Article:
Social anxiety disorder is characterized by excessive fear and habitual avoidance of social situations. Decision-making models suggest that patients with anxiety disorders may fail to exhibit goal-directed control over actions. We therefore investigated whether such biases may also be associated with social anxiety and to examine the relationship between such behavior with outcomes from cognitive-behavioral therapy. Patients diagnosed with social anxiety and controls completed an instrumental learning task in which two actions were performed to earn food outcomes. After outcome devaluation, where one outcome was consumed to satiety, participants were re-tested in extinction. Results indicated that, as expected, controls were goal-directed, selectively reducing responding on the action that previously delivered the devalued outcome. Patients with social anxiety, however, exhibited no difference in responding on either action. This loss of a devaluation effect was associated with greater symptom severity and poorer response to therapy. These findings indicate that variations in goal-directed control in social anxiety may represent both a behavioral endophenotype and may be used to predict individuals who will respond to learning-based therapies.
Citation: Alvares GA, Balleine BW, Guastella AJ (2014) Impairments in Goal-Directed Actions Predict Treatment Response to Cognitive-Behavioral Therapy in Social Anxiety Disorder. PLoS ONE 9(4): e94778. doi:10.1371/journal.pone.0094778
Editor: Kim Felmingham, University of Tasmania, Australia
Received: October 29, 2013; Accepted: March 19, 2014; Published: April 11, 2014
Copyright: © 2014 Alvares et al. This is an open-access article distributed under the terms of the Creative Commons Attribution License, which permits unrestricted use, distribution, and reproduction in any medium, provided the original author and source are credited.
Funding: This study was supported by a Linkage Grant to A. J. Guastella (571101) and a Laureate Fellowship (FL0992409) to B. W. Balleine, both from the Australian Research Council. The funders had no role in study design, data collection and analysis, decision to publish, or preparation of the manuscript.
Competing interests: The authors have declared that no competing interests exist.
The diagnostic hallmarks of social anxiety disorder include debilitating fears of negative evaluation and avoidance of associated social situations. These persistent and repetitive expectations of negative judgment occur independently to the actual probability of such outcomes occurring –. Such beliefs and behaviors are insensitive to actual experienced outcomes, which may indicate a loss of volitional control. Recent reviews have highlighted how anxious or stressed states can result in decision-making deficits, with a shift from volitional, goal-directed control to inflexible habitual responses , . However, there has been little empirical investigation into how such processes contribute to the etiology or maintenance of anxiety disorders, particularly social anxiety. Of further importance for such research is the extent to which biases in decision-making may predict the success of learning-based psychological treatment.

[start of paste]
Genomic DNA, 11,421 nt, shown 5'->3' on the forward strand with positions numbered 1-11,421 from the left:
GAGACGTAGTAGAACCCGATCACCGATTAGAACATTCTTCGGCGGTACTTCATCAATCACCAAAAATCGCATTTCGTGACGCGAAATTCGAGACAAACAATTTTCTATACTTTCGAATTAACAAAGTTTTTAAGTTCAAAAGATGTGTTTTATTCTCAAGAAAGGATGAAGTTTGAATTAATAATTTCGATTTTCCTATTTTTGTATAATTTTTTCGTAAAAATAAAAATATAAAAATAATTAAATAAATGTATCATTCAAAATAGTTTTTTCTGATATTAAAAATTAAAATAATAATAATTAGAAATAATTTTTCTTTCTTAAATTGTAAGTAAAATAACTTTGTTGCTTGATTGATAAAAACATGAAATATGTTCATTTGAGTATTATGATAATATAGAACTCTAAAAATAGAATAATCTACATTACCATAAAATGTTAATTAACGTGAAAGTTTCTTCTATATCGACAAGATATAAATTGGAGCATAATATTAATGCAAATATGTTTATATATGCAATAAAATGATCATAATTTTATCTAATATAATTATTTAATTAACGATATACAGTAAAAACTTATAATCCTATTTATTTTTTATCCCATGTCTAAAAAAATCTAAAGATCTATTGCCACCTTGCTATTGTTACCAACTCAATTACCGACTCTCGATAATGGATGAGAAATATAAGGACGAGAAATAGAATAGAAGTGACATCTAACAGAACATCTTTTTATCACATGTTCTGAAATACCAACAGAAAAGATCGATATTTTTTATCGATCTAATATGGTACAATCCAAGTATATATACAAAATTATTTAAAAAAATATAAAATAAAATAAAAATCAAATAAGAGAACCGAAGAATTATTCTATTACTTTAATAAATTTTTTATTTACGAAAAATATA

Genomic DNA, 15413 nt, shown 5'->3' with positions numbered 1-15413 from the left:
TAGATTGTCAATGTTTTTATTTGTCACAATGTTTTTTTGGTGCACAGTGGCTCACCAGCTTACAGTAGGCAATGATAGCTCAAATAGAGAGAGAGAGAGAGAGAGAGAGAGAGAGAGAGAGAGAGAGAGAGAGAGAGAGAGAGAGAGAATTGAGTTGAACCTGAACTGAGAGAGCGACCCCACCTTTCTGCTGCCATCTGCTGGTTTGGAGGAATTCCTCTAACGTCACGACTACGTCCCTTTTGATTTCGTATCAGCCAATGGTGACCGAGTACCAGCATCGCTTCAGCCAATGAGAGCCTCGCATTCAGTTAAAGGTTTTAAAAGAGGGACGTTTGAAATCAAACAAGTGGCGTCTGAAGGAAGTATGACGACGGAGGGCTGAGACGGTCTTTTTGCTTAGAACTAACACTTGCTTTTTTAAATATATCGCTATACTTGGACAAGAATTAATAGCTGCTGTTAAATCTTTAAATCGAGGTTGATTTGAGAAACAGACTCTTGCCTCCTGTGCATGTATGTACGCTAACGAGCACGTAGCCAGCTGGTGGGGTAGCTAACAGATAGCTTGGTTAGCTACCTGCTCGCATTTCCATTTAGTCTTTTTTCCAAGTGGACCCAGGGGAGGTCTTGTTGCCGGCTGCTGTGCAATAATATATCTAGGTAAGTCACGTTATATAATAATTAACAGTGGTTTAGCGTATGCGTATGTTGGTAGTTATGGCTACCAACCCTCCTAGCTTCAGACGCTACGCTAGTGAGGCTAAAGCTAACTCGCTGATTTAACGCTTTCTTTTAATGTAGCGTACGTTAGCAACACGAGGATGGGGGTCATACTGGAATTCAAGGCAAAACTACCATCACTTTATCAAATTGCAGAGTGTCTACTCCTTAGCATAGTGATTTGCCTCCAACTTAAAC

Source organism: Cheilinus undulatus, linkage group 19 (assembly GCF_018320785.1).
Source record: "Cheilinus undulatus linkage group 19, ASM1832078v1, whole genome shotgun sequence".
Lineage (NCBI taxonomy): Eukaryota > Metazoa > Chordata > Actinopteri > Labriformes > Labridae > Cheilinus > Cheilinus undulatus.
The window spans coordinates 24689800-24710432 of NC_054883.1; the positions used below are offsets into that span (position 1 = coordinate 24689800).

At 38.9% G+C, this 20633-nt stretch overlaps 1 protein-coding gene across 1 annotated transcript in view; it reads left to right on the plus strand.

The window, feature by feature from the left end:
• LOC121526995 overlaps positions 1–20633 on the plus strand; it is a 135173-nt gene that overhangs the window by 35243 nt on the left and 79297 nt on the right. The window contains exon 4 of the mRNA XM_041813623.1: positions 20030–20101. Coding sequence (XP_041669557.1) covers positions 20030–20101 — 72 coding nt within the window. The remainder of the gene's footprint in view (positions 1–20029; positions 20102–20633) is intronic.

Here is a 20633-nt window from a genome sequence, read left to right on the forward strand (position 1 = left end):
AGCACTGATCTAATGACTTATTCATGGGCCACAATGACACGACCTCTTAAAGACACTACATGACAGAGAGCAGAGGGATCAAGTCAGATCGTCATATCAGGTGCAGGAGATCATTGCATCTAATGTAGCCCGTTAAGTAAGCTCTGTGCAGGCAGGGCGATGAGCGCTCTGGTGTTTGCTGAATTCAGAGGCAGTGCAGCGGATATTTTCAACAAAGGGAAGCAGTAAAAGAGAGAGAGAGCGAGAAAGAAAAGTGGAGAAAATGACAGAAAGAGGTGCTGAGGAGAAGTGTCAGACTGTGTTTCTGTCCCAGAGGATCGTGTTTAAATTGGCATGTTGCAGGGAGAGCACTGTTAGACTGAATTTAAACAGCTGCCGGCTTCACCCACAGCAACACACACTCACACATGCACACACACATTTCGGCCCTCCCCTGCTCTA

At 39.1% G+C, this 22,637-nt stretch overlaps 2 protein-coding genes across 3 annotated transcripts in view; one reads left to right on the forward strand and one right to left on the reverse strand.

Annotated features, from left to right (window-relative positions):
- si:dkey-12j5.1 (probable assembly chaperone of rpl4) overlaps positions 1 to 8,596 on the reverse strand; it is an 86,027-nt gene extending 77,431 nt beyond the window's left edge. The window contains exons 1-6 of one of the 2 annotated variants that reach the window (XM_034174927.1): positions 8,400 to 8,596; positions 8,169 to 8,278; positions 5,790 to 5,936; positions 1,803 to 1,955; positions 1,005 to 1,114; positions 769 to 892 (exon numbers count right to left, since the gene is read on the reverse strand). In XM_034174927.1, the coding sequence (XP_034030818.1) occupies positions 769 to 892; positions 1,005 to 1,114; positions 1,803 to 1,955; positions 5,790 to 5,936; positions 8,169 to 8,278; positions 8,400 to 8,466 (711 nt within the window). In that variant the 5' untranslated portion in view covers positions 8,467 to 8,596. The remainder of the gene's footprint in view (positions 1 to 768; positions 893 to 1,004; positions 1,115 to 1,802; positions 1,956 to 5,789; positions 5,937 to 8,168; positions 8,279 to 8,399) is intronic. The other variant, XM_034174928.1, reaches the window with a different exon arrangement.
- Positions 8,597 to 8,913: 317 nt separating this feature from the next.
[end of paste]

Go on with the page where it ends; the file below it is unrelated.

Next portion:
Models of action control highlight the importance of a dual-process that mediates value-based decision-making behavior: (i) a goal-directed system, in which responses are performed with respect to the value of subsequent outcomes (R-O), and actions that are (ii) habitual, controlled by antecedent stimulus-response associations (S-R) –. The ability to flexibly shift between these forms of action control is both necessary and adaptive. Although habitual actions can be executed quickly with relatively low cognitive load, they are relatively inflexible and insensitive to changes in outcome value; goal-directed actions, however, require more time to execute, but are volitional and flexibly adapt to changes in outcome value. These systems co-exist and compete for behavioral control in adaptive decision-making. Critically, if the integrity of the neural systems mediating the goal-directed system is compromised, volitional behavior is impaired and actions become divorced from the value of their respective outcomes.
A key assessment of identifying the current form of action control is outcome devaluation. This involves changing the expected value of a food outcome , with the most common method employing sensory specific satiety – and subsequently assessing changes in action performance. If such devaluation produces a change in the performance of actions that previously delivered the devalued outcome, relative to actions that delivered still-valuable outcomes, then behavior is said to be goal-directed. Alternatively, maintained responding for both valued and devalued outcomes following devaluation indicates that an action is habitual, or under S-R control, and is not guided by its consequences (reviewed in ).